5. John Cochrane on health insurance churn.

6. Why Turkey shot down the plane and who will be the biggest losers (good, analytical piece, NYT).

7. Chris Mooney on the global warming “pause.”

It costs $300 to move a 40-foot container from Rotterdam to Shanghai…Here’s some more context. Let’s say that you want to travel for a year; it’s cheaper to put your personal belongings in a shipping container as it sails around the world than to keep it at a local mini-storage facility.

That is from Ryan Petersen, via Dan Wang.

What I’ve been reading

by on November 26, 2015 at 1:02 am in Books | Permalink

1.Shahab Ahmed, What is Islam?: The Importance of Being Islamic.  Too much hermeneutics for my taste, but intelligent and interesting throughout.  The authors downplays the prescriptive side of Islam and plays up the experiential and polyvalent aspects of the religion.  If you are reading books in this area, this one should be part of your program.

2. Adam Sisman, John Le Carré: The Biography.  Entertaining, and puts him in the proper context, deserves its strong reviews.

3. Simon Critchley, Memory Theater. Very short book, hard to explain, often brilliant, here is one bit: “Hegel’s philosophy is a mnemotechnic system in the ancient and Renaissance tradition.  The difference is that what Hegel adds to his memory theater is time, that is, the experience of becoming.”  Not for everyone.

Arrived in my pile are:

David E. Bernstein, Lawless: The Obama Administration’s Unprecedented Assault on the Constitution and the Rule of Law.

Edward Lucas, Cyberphobia: Identity, Trust, Security and the Internet.

Frank Trentmann, Empire of Things: How We Became a World of Consumers, from the 15th Century to the 21st.

Elaine C. Kamarck, Primary Politics: Everything You Need to Know About How America Nominates its Presidential Candidates.  From a quick glance, appears to be very useful.

I can’t say I understand this FT article so well, but I suppose that is the point.  Which are two groups/persons implicated in buying oil from ISIS, or otherwise enabling such trades to take place?

First, Syria.  Or is that “Syria.”

Second, the head of the world chess federation, namely Kirsan Ilyumzhinov: “he is best known for his belief in aliens — he has repeatedly recounted an instance when he was abducted in 1997 by “people in yellow spacesuits”.”  And this:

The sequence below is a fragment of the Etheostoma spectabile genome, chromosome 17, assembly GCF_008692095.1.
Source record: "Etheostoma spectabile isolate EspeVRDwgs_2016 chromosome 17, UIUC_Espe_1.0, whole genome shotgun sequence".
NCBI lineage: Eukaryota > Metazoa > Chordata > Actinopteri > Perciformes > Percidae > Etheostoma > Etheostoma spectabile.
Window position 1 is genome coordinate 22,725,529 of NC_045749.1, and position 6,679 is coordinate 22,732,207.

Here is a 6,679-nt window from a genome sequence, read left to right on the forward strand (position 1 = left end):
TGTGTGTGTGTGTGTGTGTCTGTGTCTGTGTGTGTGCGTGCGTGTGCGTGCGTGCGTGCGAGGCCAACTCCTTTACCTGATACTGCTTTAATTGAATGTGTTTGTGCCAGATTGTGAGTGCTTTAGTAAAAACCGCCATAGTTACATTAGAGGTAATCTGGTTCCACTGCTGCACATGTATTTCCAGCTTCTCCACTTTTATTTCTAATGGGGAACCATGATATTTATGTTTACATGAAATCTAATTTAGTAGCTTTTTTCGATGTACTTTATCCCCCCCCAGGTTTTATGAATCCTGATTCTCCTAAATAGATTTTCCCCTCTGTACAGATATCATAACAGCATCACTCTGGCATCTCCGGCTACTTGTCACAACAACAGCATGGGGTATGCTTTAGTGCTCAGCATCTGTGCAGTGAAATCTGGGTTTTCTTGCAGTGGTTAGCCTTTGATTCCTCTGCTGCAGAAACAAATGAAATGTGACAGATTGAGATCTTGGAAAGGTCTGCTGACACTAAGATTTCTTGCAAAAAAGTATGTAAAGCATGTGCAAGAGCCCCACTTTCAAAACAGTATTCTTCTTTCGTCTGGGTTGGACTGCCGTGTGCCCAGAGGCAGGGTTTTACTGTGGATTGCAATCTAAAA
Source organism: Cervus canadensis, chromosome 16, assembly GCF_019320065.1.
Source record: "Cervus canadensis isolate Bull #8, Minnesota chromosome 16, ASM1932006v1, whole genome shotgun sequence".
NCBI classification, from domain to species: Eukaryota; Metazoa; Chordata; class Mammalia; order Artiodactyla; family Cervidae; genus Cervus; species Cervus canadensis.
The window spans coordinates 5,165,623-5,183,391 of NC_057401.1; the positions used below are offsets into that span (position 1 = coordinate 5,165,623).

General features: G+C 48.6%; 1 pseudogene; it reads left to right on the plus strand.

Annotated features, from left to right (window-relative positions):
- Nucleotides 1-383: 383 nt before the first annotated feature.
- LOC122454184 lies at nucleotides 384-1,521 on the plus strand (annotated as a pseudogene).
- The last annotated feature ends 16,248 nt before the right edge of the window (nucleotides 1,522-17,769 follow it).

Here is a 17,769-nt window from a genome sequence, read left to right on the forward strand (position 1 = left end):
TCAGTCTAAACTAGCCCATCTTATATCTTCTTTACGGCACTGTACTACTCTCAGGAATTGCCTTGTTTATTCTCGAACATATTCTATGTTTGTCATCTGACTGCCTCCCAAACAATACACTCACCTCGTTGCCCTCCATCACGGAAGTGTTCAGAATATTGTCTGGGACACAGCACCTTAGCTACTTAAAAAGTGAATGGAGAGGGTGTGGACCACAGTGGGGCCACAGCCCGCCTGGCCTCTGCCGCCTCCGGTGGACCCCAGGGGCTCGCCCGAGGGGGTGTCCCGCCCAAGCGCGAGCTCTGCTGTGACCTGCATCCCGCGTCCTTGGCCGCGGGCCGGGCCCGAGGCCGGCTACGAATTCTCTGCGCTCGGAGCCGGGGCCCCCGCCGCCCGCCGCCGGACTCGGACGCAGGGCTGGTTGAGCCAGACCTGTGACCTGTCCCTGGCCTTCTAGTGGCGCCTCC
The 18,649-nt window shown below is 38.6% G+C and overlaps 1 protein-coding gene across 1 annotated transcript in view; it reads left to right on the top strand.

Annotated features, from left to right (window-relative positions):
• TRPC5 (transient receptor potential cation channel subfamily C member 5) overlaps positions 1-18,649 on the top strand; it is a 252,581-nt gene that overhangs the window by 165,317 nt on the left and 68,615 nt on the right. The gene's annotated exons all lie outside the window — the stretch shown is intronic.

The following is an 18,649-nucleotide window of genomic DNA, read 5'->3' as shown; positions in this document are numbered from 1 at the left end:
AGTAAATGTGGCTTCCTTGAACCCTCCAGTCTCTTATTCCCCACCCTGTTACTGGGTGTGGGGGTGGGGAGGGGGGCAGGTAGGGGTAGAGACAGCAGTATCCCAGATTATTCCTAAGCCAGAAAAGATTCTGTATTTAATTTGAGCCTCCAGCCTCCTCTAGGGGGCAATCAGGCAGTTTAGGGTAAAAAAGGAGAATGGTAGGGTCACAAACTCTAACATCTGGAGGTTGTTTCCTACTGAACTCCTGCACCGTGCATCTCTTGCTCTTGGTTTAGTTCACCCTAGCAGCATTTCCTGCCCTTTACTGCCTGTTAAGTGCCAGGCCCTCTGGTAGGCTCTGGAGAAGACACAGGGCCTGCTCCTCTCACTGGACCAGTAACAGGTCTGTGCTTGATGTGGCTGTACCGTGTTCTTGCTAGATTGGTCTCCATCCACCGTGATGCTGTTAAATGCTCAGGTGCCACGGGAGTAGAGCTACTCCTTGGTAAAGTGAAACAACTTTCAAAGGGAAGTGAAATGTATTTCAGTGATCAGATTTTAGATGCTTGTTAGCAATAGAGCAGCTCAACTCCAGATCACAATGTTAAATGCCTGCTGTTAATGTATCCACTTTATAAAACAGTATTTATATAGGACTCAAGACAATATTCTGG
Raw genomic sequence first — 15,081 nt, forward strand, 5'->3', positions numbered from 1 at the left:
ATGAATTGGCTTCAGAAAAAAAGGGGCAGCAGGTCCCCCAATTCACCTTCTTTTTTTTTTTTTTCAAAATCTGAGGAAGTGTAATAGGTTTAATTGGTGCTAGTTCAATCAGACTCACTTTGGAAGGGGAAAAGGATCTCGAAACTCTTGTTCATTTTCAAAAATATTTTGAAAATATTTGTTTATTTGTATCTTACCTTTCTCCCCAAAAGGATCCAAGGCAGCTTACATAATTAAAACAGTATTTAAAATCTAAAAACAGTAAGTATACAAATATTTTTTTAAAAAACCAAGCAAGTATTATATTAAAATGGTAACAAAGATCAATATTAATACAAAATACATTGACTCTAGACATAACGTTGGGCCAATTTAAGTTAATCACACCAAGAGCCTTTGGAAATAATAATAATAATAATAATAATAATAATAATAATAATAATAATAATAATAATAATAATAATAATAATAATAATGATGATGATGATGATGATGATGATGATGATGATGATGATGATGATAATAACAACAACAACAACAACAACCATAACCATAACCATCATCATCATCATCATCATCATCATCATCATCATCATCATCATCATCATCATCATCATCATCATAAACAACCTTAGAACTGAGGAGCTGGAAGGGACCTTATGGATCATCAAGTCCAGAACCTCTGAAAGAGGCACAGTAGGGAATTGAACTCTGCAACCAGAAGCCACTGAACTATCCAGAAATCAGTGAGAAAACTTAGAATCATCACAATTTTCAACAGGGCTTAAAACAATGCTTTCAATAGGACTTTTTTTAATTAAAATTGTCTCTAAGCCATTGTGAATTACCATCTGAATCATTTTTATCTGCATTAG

Mr Ilyumzhinov has a diverse business empire, stretching from sugar to banking, and a network of contacts to match. He regularly meets the Dalai Lama, and he played chess with Libyan president Muammer Gaddafi shortly before his overthrow.

He also has been working with the Syrian central bank.  Here is NYT coverage, here are other sources.  As the old Haitian proverb states, if you’re not confused, you don’t know what’s going on…

Wednesday assorted links

by on November 25, 2015 at 12:53 pm in Uncategorized | Permalink

1. Book hotel in Japan.  That is book used as a noun, not a verb.  And good photos of Porto, Portugal.  Zach Lowe: how small can the NBA go?

2. The world’s largest cloning factory, guess where?  Yesterday my paper copy of the FT printed on its front page the pun “Factory to turn out 1m cows a year as China raises steaks in cloning research,” though I cannot find it on-line.  And “Biologists induce flatworms to grow heads and brains of other species.

3. “Why, then, is 29-year-old Laurence the only full-time forensic pollen analyst in the United States?

4. Schmalensee and Stavins survey the history of cap and trade programs (NBER).

5. What do we know about ultra high net worth individuals?  And Republicans prefer politicians with deep voices.

6. Henry Aaron argues that ACA is still doing OK.